Shinzo Abe is widely criticized for his right-wing tendencies. But the fact remains that, seven and a half years after he regained the prime minister’s office, Japan stands out as the most stable member of the club of large industrial democracies politically, socially and economically.
Abe’s Japan has a low unemployment rate, an equal distribution of income, good infrastructure, few incidents of public disorder, a low crime rate and a low Covid-19 death rate.
In short, Japan’s longest-serving prime minister is worthy of a biography. And Tobias Harris of the US-based advisory firm Teneo, whose close-up view of Japanese politics had an early boost in 2006-7 when he worked for a Japanese legislator, has proved very much up to the task.
Journalists, scholars – anyone interested in the political evolution of the leading democracy of East Asia – will need to add The Iconoclast to the reading pile.
Tracing the history of modern Japanese politics, it is both an interesting introduction to the subject and an excellent refresher course for those who have been too busy to follow it closely.
Abe has done so much in his long career as a politician and accomplished so much since returning as prime minister in December 2012 that it is good to have all the information in one place.
This account of his career – which includes stunning success, abject failure and mistakes that should have been avoided – provides numerous insights into the personal development of an outstanding politician, while telling us much about the Liberal Democratic Party, of which he is currently president.
In 1989, Dutch journalist Karel van Wolferen published a best-seller entitled The Enigma of Japanese Power. In 1995, Chalmers Johnson – in Japan: Who Governs? – provided a scholarly answer to this question, explaining that there’s no enigma after all.
Harris chronicles how the Japanese political system and its current leader developed into what they are today.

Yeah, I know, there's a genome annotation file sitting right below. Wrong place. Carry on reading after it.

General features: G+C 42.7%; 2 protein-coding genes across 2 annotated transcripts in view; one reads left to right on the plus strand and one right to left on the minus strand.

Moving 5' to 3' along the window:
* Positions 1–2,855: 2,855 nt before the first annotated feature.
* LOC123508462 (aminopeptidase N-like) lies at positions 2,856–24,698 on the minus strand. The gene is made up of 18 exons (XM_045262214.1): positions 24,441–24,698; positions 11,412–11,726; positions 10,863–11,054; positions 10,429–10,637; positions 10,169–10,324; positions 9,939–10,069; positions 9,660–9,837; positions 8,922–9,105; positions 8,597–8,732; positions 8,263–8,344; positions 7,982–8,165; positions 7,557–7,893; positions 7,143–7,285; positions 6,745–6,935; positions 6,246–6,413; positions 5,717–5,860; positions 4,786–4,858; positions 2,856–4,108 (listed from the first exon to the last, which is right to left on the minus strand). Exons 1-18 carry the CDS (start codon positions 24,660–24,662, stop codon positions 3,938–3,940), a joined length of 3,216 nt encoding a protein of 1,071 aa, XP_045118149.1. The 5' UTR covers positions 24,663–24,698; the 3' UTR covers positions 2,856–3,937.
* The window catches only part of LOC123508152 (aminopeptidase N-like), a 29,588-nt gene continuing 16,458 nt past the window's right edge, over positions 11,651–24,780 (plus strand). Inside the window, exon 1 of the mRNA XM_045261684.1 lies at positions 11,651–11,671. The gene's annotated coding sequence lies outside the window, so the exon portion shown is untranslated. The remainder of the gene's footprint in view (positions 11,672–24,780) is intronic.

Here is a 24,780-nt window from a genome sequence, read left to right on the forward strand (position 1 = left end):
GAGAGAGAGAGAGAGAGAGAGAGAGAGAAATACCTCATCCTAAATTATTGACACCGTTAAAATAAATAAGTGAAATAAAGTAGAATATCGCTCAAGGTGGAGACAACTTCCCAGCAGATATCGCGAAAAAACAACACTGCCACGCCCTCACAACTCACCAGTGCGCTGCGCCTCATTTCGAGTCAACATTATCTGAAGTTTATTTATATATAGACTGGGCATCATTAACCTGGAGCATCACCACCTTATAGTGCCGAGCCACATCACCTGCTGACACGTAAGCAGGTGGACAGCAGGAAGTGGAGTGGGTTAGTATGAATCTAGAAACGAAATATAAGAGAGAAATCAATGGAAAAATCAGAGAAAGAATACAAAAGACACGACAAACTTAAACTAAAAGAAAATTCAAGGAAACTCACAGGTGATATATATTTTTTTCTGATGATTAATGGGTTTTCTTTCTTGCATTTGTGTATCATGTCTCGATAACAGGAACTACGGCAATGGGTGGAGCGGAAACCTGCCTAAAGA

The story begins with Abe’s grandfather, Nobusuke Kishi, a prominent government official and politician in the pre-war Japanese empire, an architect of colonialism in Manchuria, a member of the cabinet that declared war on America and a postwar prime minister who sacrificed his career for the Japan-US Security Treaty.
Imprisoned as a war crimes suspect after the war, Kishi was released before trial because his politics fitted American designs for Japan. But he never lost his desire to overcome the humiliation of defeat and occupation and regain for his country an independent and influential place in the world.
Abe was imbued with this vision, but had to learn to appreciate Kishi’s pragmatism the hard way – by tripping himself up with excessive idealism and ill-considered remarks about Japan’s imperial history. He also had to overcome a serious health problem that nearly put an end to his career.
After easy-going academic and business careers, notable chiefly for time spent in California and New York, he went to work for his father, Shintaro Abe, who was appointed foreign minister by Prime Minister Yasuhiro Nakasone in 1982.
Shintaro Abe had previously served as Minister of International Trade and Industry, Minister of Agriculture and Forestry and Chief Cabinet Secretary.
As his father’s secretary, Shinzo Abe was introduced to the upper echelons of the LDP. In 1993, after his father’s death, he won a parliamentary seat from the ancestral prefecture, Yamaguchi.
Gifted with connections, personal popularity and his grandfather’s mission, he rose quickly to become Prime Minister Junichiro Koizumi’s chief cabinet secretary in 2005 and president of the LDP in 2006, when he succeeded Koizumi as prime minister at the age of 52.
He lasted only one year, blowing his chance at leadership through a combination of factors that included: inexperience; reliance on other young, idealist conservatives rather than senior LDP heavyweights, who were skilled at finding compromise and winning elections; seemingly petty scandals; and a serious bout of ulcerative colitis.